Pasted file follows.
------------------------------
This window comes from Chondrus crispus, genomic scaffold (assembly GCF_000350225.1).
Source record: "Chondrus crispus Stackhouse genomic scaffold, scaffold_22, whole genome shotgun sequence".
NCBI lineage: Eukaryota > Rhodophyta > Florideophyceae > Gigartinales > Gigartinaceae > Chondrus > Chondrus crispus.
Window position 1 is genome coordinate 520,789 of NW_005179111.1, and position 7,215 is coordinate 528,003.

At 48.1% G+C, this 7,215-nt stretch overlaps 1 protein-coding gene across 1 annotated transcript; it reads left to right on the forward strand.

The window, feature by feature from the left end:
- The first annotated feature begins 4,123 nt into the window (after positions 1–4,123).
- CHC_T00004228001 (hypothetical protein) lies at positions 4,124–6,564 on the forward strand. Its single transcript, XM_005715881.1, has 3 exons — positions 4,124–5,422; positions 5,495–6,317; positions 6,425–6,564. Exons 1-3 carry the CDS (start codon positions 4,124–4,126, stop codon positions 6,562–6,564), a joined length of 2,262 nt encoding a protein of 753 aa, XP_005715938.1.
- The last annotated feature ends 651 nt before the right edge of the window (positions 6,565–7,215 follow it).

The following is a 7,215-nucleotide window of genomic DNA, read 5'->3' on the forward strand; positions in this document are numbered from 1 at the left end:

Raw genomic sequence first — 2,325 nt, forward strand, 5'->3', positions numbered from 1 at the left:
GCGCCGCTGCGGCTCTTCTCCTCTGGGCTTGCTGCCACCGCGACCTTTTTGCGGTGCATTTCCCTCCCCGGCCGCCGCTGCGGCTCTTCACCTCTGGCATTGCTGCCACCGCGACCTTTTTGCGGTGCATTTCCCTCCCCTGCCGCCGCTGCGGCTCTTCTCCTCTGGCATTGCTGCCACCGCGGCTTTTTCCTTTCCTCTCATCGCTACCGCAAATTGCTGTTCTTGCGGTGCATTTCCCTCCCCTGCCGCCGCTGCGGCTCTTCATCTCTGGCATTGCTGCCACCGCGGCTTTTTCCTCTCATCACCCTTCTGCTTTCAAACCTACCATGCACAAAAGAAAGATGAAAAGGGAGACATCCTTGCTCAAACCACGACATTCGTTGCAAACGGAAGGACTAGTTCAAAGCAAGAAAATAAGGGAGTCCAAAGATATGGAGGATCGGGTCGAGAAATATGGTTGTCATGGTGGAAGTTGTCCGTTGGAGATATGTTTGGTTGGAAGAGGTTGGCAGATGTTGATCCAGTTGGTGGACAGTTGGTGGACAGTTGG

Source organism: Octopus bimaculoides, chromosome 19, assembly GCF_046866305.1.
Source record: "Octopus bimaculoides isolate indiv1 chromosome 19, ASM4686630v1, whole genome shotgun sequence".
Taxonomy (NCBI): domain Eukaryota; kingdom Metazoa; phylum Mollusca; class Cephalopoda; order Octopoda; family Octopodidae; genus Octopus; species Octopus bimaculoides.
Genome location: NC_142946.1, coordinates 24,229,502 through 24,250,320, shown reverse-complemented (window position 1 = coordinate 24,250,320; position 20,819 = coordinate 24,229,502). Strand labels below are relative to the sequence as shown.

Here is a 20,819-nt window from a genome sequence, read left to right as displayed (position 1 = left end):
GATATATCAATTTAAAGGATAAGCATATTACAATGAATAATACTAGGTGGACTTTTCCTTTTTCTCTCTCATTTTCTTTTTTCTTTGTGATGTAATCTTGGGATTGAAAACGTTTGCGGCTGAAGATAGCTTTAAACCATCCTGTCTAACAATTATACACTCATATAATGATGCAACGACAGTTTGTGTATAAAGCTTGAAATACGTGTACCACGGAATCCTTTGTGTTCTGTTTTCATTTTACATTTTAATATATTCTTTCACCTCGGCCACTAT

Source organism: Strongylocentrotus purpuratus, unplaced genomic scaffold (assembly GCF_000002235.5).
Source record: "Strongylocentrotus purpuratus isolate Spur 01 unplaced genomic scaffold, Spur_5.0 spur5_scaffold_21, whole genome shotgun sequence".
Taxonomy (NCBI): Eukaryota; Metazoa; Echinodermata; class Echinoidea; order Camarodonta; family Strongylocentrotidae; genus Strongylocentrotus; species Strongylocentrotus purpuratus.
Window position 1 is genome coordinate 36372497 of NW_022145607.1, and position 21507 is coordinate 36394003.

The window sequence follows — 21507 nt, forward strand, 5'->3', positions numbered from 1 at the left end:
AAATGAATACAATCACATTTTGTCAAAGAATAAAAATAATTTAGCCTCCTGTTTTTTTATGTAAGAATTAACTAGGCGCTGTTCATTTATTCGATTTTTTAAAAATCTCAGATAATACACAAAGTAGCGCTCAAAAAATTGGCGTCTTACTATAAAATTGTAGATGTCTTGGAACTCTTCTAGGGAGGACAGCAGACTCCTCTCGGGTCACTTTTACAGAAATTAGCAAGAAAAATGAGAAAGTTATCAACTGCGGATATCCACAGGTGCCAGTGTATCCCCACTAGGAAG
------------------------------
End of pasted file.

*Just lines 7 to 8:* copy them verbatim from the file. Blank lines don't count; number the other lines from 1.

- The first annotated feature begins 4,123 nt into the window (after positions 1–4,123).
- CHC_T00004228001 (hypothetical protein) lies at positions 4,124–6,564 on the forward strand. Its single transcript, XM_005715881.1, has 3 exons — positions 4,124–5,422; positions 5,495–6,317; positions 6,425–6,564. Exons 1-3 carry the CDS (start codon positions 4,124–4,126, stop codon positions 6,562–6,564), a joined length of 2,262 nt encoding a protein of 753 aa, XP_005715938.1.